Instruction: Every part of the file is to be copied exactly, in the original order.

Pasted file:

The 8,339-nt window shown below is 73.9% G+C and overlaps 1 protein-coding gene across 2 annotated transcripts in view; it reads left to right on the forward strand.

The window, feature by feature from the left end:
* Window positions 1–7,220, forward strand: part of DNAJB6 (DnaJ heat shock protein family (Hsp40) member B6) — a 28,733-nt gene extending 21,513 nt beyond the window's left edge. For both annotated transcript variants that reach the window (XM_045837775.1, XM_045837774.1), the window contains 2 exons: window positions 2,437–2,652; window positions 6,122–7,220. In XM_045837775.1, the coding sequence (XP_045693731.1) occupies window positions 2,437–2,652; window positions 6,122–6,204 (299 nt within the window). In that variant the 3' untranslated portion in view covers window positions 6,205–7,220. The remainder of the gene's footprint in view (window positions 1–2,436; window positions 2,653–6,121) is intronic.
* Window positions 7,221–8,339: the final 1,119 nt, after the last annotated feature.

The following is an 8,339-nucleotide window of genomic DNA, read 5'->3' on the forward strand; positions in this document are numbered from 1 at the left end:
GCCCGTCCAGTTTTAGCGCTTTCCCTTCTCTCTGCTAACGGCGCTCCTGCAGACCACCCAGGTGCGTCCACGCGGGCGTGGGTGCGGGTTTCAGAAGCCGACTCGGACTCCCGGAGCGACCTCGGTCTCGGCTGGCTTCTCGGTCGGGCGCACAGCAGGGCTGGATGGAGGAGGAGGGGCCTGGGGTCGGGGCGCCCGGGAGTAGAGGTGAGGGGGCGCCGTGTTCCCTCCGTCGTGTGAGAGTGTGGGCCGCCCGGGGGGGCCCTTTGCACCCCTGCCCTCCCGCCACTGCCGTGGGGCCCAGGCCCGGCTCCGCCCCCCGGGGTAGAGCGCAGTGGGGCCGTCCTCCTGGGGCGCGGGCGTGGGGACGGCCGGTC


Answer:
The 8,339-nt window shown below is 73.9% G+C and overlaps 1 protein-coding gene across 2 annotated transcripts in view; it reads left to right on the forward strand.

The window, feature by feature from the left end:
* Window positions 1–7,220, forward strand: part of DNAJB6 (DnaJ heat shock protein family (Hsp40) member B6) — a 28,733-nt gene extending 21,513 nt beyond the window's left edge. For both annotated transcript variants that reach the window (XM_045837775.1, XM_045837774.1), the window contains 2 exons: window positions 2,437–2,652; window positions 6,122–7,220. In XM_045837775.1, the coding sequence (XP_045693731.1) occupies window positions 2,437–2,652; window positions 6,122–6,204 (299 nt within the window). In that variant the 3' untranslated portion in view covers window positions 6,205–7,220. The remainder of the gene's footprint in view (window positions 1–2,436; window positions 2,653–6,121) is intronic.
* Window positions 7,221–8,339: the final 1,119 nt, after the last annotated feature.

The following is an 8,339-nucleotide window of genomic DNA, read 5'->3' on the forward strand; positions in this document are numbered from 1 at the left end:
GCCCGTCCAGTTTTAGCGCTTTCCCTTCTCTCTGCTAACGGCGCTCCTGCAGACCACCCAGGTGCGTCCACGCGGGCGTGGGTGCGGGTTTCAGAAGCCGACTCGGACTCCCGGAGCGACCTCGGTCTCGGCTGGCTTCTCGGTCGGGCGCACAGCAGGGCTGGATGGAGGAGGAGGGGCCTGGGGTCGGGGCGCCCGGGAGTAGAGGTGAGGGGGCGCCGTGTTCCCTCCGTCGTGTGAGAGTGTGGGCCGCCCGGGGGGGCCCTTTGCACCCCTGCCCTCCCGCCACTGCCGTGGGGCCCAGGCCCGGCTCCGCCCCCCGGGGTAGAGCGCAGTGGGGCCGTCCTCCTGGGGCGCGGGCGTGGGGACGGCCGGTC